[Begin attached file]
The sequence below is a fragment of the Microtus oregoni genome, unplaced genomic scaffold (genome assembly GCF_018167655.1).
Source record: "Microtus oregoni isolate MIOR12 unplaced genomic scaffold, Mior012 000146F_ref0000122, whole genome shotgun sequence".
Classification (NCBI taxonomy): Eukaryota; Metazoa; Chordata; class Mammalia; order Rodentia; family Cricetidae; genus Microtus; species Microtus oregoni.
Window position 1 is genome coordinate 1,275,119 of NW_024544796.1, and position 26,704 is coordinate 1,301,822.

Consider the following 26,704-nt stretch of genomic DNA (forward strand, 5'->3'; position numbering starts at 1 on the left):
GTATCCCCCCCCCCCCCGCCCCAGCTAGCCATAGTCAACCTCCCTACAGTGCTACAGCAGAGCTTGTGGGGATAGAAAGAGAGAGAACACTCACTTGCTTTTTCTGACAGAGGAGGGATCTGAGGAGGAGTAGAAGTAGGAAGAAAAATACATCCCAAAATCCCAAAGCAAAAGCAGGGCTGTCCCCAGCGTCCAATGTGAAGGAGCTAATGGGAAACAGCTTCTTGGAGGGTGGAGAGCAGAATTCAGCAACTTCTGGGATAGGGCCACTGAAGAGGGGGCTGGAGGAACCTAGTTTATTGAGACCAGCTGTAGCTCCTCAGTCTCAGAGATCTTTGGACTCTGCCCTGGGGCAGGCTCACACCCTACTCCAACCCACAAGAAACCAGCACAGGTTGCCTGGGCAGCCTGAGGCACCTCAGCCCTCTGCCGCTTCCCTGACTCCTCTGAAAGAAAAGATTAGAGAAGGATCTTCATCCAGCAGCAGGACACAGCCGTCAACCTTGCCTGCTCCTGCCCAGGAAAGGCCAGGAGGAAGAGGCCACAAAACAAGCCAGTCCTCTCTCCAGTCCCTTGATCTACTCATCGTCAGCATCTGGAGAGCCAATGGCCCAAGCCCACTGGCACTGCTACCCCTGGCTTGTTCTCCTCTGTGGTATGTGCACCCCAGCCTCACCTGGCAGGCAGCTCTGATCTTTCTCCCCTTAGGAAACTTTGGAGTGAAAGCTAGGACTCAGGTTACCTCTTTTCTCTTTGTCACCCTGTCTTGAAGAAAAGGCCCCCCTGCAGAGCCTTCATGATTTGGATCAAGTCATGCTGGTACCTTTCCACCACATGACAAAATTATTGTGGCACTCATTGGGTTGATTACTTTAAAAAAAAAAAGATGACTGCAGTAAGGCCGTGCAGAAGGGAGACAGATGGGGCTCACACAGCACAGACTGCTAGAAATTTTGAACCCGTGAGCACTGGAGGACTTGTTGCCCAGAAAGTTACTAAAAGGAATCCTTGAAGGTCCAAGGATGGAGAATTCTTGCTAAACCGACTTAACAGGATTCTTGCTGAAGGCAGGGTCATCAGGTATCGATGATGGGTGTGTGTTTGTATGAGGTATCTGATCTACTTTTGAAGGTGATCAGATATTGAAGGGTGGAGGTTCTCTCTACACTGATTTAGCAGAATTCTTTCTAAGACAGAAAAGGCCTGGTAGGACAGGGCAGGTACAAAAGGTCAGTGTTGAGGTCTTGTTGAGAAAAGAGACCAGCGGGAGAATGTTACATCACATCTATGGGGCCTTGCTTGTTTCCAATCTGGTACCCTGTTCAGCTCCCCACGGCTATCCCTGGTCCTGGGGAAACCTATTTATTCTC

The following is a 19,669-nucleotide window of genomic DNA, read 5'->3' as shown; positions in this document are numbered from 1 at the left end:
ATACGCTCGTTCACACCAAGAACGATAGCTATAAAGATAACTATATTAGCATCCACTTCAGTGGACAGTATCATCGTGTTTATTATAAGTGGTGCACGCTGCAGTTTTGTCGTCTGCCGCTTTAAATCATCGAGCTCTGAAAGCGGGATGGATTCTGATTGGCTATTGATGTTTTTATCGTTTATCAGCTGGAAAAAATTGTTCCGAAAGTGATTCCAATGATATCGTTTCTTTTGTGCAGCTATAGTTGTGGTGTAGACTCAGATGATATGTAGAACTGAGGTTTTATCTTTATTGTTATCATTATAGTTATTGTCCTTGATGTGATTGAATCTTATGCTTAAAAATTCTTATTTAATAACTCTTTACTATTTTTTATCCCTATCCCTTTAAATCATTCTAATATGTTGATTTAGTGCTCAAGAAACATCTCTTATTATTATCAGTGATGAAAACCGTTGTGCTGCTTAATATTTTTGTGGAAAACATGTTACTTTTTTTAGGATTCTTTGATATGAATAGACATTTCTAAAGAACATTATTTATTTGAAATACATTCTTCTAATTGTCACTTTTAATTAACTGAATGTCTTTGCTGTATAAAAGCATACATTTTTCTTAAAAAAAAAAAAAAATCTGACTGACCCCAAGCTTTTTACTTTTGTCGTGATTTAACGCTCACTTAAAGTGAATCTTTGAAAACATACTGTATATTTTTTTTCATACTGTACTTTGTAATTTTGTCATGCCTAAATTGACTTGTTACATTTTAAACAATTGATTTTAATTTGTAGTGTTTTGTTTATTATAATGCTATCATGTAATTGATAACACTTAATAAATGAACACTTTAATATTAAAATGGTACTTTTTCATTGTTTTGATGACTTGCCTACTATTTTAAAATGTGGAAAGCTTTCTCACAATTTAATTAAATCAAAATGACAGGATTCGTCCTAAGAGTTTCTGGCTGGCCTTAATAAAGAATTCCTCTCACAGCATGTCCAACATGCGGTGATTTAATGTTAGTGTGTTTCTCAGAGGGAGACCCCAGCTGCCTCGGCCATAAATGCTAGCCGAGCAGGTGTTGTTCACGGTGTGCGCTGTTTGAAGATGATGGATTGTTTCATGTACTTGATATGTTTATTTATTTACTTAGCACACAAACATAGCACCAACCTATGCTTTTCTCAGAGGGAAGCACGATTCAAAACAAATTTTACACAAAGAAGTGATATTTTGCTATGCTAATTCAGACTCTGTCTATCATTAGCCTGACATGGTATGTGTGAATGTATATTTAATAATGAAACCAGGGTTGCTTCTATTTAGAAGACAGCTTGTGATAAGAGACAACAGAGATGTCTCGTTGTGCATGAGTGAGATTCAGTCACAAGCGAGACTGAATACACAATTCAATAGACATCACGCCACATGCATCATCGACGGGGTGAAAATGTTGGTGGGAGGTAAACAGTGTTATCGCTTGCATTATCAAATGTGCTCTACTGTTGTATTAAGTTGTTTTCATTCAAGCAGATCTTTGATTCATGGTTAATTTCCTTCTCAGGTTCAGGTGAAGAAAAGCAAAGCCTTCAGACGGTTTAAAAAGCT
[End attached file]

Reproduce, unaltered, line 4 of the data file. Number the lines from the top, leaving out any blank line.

Window position 1 is genome coordinate 1,275,119 of NW_024544796.1, and position 26,704 is coordinate 1,301,822.